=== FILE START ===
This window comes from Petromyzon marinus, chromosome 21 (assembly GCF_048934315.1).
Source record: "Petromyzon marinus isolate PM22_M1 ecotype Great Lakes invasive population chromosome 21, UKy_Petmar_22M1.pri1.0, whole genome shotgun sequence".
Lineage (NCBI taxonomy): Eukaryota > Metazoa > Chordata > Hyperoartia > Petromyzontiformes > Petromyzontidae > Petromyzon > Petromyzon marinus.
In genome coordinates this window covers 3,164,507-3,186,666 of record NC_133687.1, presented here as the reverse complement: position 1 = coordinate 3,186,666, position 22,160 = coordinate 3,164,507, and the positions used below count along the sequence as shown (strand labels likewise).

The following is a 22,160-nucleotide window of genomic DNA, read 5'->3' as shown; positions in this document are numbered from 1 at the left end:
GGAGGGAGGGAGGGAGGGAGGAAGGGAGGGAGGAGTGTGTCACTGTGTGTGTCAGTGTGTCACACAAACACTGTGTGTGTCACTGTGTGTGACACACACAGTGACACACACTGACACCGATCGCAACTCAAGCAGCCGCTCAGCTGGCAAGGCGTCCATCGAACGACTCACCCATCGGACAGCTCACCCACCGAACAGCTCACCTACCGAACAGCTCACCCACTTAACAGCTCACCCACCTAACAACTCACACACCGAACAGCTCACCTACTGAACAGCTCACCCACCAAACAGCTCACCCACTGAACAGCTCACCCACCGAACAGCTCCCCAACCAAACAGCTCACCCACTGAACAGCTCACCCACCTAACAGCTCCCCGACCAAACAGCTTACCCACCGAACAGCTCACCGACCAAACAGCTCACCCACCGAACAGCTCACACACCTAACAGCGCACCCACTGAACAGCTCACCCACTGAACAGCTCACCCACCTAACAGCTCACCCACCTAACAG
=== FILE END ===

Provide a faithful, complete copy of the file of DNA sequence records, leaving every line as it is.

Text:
This window comes from Petromyzon marinus, chromosome 21 (assembly GCF_048934315.1).
Source record: "Petromyzon marinus isolate PM22_M1 ecotype Great Lakes invasive population chromosome 21, UKy_Petmar_22M1.pri1.0, whole genome shotgun sequence".
Lineage (NCBI taxonomy): Eukaryota > Metazoa > Chordata > Hyperoartia > Petromyzontiformes > Petromyzontidae > Petromyzon > Petromyzon marinus.
In genome coordinates this window covers 3,164,507-3,186,666 of record NC_133687.1, presented here as the reverse complement: position 1 = coordinate 3,186,666, position 22,160 = coordinate 3,164,507, and the positions used below count along the sequence as shown (strand labels likewise).

The following is a 22,160-nucleotide window of genomic DNA, read 5'->3' as shown; positions in this document are numbered from 1 at the left end:
GGAGGGAGGGAGGGAGGGAGGAAGGGAGGGAGGAGTGTGTCACTGTGTGTGTCAGTGTGTCACACAAACACTGTGTGTGTCACTGTGTGTGACACACACAGTGACACACACTGACACCGATCGCAACTCAAGCAGCCGCTCAGCTGGCAAGGCGTCCATCGAACGACTCACCCATCGGACAGCTCACCCACCGAACAGCTCACCTACCGAACAGCTCACCCACTTAACAGCTCACCCACCTAACAACTCACACACCGAACAGCTCACCTACTGAACAGCTCACCCACCAAACAGCTCACCCACTGAACAGCTCACCCACCGAACAGCTCCCCAACCAAACAGCTCACCCACTGAACAGCTCACCCACCTAACAGCTCCCCGACCAAACAGCTTACCCACCGAACAGCTCACCGACCAAACAGCTCACCCACCGAACAGCTCACACACCTAACAGCGCACCCACTGAACAGCTCACCCACTGAACAGCTCACCCACCTAACAGCTCACCCACCTAACAG